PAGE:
• Sandy
      Participant
      Chirps: 32
      I tried to incorporate each of the techniques, wet on wet, wet on dry, and dry brush. I had an hour outside, and finished with an hour or so inside. I was wishing I'd taken a photo to remind me of the color and light details. The dry brush technique will take some IMG_0012practice!
      • William
        Participant
        Chirps: 14
        Hi Sandy, this is absolutely amazing! Are you able to share any tips on how you did it?
    • Elizabeth
      Participant
      Chirps: 9
      I like the control of wet on dry technique. I can see use for other methods though. Dry brush for details and textures, wet on wet for wash areas. it’ll be fun to try out in the field, but it’s pouring rain lately and it’d be all wet on wet if I went out now! Journaling in the Pacific Northwest isn’t easy.
    • Montecito
      Participant
      Chirps: 22
      I used wet on dry,  think is better to detail the plants. it dries quicker. It is important to have a good paper, mine is not good quality and does not work with many layers and gets bad with a lot of water. I would like to try wet on wet, but it seems a bit difficult. To apply this on my journal, a would like to start with simple specimens, such as a leaf or a flower, not a complete landscape. Because that way, i can find a compact palette and work on less details at a time.
    • Sarah
      Participant
      Chirps: 8
      My biggest question is how do you keep the paper from 'buckling' using too wet of a brush? This is all new to me, and the control is going to take some time. The hint of having a test paper handy for both color matching and now this brush technique, esp dry on dry, is quite handy. I'll be using these in the field next time out. I took a pic of a stream going under a bridge because I was too frightened to try sketching it...I think I'm ready! I loved seeing how some leaves caught on the edges of the rocks while others kept floating downstream. The light playing off the stream as it came through the trees also caught my eye. I'm going to take all the time I need to sketch, then paint, this scene!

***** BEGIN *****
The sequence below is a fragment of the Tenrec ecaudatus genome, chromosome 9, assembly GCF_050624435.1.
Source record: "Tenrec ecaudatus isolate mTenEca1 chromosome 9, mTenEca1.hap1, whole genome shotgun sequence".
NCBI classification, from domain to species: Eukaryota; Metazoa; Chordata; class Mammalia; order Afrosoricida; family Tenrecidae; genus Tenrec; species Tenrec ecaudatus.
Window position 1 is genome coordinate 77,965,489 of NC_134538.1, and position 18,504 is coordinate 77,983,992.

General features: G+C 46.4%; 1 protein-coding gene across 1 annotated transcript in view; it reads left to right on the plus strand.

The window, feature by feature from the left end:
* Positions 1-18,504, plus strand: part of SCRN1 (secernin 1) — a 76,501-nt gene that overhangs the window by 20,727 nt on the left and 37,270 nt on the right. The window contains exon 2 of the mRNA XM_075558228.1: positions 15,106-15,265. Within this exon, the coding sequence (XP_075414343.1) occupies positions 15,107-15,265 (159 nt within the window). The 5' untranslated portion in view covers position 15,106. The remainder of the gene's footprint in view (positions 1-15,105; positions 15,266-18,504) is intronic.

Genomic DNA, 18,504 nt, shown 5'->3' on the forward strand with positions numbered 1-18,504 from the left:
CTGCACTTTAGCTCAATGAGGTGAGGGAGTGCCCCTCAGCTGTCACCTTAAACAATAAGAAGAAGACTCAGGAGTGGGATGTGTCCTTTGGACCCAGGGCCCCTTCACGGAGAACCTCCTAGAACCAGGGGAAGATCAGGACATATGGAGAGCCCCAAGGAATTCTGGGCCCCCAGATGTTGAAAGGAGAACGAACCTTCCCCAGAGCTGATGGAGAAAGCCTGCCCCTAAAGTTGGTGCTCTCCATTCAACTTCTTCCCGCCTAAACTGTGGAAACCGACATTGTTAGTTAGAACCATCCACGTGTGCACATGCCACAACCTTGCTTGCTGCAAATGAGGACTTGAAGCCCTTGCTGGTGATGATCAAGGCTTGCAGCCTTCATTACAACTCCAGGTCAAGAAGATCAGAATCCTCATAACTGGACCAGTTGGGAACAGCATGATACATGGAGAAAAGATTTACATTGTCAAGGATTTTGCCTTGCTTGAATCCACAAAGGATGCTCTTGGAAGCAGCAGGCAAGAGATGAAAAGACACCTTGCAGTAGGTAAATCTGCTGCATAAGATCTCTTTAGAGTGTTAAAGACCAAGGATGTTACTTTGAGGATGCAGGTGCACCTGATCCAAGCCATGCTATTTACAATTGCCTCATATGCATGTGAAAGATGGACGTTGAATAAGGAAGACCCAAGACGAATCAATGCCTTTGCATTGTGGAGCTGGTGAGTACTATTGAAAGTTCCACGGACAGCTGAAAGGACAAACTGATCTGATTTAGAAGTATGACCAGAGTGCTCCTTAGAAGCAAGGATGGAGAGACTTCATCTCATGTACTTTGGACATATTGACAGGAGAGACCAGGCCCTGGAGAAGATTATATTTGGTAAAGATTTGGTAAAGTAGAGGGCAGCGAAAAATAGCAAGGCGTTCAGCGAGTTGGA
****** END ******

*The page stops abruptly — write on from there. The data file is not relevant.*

• Hello to Sarah and anyone wondering about "buckling" of paper.   Liz Fuller has this reply on the topic: This is a good question - using appropriately thick mixed-media or watercolor paper is the first step for sure. If you use thin paper it will buckle right away. My next piece of advice is to be strategic about how much water you use - try to control it and only use what you need! This comes with practice and comfort using your brush. Lastly - always let the paper dry between your layers of watercolor. There is a certain amount of buckling that will happen no matter what, but these steps should minimize the buckle!--Liz Fuller ===================== Holly, one of the featured Nature Journalers in our journal styles video has this advice:   This is a problem I have too. I solve it by using less water and more paint, and making sure I don't add too much water at a time. That's not always possible depending what you're painting though - I've heard stretching the watercolor paper before you start can help in these cases. I've never tried it, but have always wanted to, and I know there's tons of YouTube videos on techniques! Basically, it's submerging the whole sheet in water for ~20mins or so. --Holly   ================ We'd love to have other journalers give feedback on what methods they have tried or had success with to reduce this buckling issue.